Province I Resources
The Episcopal Church and the Diocese of Mississippi hosted a 90-minute forum.
Filmmaker Katrina Browne discovers that her New England ancestors were the largest slave-trading family in U.S. history. She and nine cousins retrace the Triangle Trade and gain powerful new perspectives on the black/white divide.
Especially recommended: “Spirituality and Racial Justice” with Presiding Bishop Michael Curry
Videos and readings from Trinity Institute 2016. Especially recommended: the Rev. Dr. Kelly Brown Douglas’ video presentation.
These are print resources compiled by theological educators for use in a variety of faith community settings.
Formation and Training Organizations
Recognizing that racism goes beyond personal prejudice, Crossroads offers a distinctive Power Analysis of how racism functions in institutions, and offers tools to create antiracist transformation.
The Antiracism Training Manual of the Episcopal Church.
Reconciliation is a collaborative process. The Center for Reconciliation at Duke Divinity works to collaborate both locally and globally by stimulating a growing network of reconciliation scholars and practitioners as well as offering robust resources for reconciliation.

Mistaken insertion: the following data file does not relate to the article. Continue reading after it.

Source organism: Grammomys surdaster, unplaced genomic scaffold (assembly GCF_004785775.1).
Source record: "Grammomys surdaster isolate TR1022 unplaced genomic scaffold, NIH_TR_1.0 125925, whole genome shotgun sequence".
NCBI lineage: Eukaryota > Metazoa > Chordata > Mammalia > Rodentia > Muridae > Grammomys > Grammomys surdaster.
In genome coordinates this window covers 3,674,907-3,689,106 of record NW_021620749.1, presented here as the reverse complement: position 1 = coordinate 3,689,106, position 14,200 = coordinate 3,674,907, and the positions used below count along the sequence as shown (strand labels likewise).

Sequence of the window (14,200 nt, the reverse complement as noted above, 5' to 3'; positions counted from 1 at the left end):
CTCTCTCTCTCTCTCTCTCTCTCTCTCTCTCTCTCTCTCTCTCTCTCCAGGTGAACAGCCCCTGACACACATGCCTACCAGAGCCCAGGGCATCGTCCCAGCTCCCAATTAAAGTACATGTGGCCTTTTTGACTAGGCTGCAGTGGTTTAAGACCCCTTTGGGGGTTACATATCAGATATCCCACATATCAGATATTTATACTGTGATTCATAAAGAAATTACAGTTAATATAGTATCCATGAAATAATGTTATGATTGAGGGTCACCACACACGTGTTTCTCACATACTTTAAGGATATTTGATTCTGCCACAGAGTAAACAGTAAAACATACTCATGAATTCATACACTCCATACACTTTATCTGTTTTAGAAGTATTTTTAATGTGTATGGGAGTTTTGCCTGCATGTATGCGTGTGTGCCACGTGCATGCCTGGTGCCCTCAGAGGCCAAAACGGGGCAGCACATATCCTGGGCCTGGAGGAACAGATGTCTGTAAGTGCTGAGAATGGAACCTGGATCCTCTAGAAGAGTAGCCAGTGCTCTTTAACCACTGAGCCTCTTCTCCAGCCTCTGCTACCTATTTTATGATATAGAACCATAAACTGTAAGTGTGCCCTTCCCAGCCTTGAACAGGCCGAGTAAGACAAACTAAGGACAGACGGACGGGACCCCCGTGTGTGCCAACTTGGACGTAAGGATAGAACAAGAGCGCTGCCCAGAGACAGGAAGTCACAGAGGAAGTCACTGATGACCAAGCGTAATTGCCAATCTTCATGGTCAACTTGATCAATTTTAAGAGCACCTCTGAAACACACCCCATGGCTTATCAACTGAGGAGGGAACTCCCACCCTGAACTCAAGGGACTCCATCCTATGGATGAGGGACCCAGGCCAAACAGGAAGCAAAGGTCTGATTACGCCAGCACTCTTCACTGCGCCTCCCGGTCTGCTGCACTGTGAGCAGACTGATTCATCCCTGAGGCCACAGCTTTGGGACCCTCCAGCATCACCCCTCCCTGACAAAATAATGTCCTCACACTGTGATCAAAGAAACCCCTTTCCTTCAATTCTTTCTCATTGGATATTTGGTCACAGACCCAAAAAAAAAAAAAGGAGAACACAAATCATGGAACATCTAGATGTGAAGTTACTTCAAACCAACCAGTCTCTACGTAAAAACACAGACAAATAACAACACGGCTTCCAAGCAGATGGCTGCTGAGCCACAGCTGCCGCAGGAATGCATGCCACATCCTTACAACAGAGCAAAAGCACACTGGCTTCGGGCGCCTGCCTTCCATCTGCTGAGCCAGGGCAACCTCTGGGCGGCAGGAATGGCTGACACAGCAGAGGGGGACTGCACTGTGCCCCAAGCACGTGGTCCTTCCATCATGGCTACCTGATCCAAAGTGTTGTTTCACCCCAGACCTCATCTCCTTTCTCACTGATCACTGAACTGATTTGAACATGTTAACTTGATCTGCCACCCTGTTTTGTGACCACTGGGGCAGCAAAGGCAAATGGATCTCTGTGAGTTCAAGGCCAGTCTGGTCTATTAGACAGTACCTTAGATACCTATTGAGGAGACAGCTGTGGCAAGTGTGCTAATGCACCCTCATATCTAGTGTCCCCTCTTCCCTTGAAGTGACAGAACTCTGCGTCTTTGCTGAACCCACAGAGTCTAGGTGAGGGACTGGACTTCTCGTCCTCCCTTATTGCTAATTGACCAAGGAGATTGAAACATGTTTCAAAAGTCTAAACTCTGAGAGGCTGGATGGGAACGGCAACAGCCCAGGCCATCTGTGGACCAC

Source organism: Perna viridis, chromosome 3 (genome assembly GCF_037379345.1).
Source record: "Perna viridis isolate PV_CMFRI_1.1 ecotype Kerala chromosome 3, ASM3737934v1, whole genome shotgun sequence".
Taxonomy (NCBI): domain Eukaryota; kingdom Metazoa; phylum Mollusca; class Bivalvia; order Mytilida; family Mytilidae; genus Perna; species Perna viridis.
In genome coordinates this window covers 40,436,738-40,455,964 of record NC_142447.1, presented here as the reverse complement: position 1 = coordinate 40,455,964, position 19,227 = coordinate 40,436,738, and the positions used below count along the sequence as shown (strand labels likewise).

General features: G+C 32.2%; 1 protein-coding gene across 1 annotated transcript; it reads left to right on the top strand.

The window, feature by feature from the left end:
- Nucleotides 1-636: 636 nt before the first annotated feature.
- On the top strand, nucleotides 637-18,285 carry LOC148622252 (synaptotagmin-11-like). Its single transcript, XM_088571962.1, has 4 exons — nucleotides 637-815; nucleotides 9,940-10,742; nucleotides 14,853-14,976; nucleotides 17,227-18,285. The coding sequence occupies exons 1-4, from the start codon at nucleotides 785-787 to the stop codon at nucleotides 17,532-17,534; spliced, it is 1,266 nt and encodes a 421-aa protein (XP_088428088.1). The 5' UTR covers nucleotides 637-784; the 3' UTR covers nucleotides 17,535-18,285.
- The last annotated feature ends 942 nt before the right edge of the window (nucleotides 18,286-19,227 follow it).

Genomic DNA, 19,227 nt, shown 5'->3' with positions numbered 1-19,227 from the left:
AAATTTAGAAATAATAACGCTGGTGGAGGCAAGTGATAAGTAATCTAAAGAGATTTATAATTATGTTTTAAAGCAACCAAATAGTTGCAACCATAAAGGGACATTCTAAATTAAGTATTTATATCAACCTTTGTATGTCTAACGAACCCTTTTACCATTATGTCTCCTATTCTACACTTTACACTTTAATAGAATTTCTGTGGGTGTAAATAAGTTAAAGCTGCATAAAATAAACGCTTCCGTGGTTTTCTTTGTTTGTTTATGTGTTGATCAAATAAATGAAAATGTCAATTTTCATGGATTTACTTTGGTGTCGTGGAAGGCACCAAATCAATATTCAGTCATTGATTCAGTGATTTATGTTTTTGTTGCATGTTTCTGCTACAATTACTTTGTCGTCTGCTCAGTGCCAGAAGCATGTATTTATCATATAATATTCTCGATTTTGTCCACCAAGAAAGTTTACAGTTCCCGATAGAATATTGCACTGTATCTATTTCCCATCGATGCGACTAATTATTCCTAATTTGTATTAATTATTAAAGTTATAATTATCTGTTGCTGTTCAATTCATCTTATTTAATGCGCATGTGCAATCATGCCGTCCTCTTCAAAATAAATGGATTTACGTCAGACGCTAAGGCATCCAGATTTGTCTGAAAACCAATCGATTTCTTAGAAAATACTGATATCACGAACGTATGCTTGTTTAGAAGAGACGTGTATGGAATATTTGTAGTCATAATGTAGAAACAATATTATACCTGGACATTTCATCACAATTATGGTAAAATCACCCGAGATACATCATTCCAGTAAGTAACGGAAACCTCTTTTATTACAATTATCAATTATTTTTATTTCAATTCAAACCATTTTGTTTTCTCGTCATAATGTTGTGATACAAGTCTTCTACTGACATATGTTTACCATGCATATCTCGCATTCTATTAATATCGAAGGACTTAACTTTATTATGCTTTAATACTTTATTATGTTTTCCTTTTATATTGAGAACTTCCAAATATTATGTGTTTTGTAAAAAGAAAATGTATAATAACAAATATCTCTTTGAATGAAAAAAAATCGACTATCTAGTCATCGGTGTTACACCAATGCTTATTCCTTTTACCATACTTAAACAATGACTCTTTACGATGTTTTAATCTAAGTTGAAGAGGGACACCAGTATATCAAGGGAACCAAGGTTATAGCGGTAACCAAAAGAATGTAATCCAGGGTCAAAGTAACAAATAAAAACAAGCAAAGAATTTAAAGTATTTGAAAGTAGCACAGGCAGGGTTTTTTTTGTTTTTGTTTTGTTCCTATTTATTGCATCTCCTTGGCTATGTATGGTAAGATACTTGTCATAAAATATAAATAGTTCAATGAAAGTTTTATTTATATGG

The Kaleidoscope Institute provides resources to equip church leaders to create sustainable churches and communities.
Envisioning a world where people honestly engage in their history in order to live more truthfully in the present; where the inequities of the past no longer dictate the possibilities of the future.
The People’s Institute for Survival and Beyond focuses on understanding what racism is, where it comes from, how it functions, why it persists and how it can be undone.
Our vision is to be a catalyst for a more equitable world where differences are valued and used for the benefit of all.
Books and Articles
Jim Wallis - 2016
Ngozi Adichie – 2014
An article writen by The Rev. Deacon Charles Allen Wynder, Jr., is the Episcopal Church’s missioner for social justice and advocacy engagement.
Jennifer Harvey - 2014
Howard J. Ross
Derrick Bell - 1993
Victor Rios - 2011
Cornel West - 1994
J. Kameron Carter
John A. Powell - 2015
Emmanuel Katongole and Chris Rice
Kelly Brown Douglas - 2015
Frances E. Kendall
Kelly Brown Douglas
Claude M. Steele - 2011
Nancy Isenberg - 2016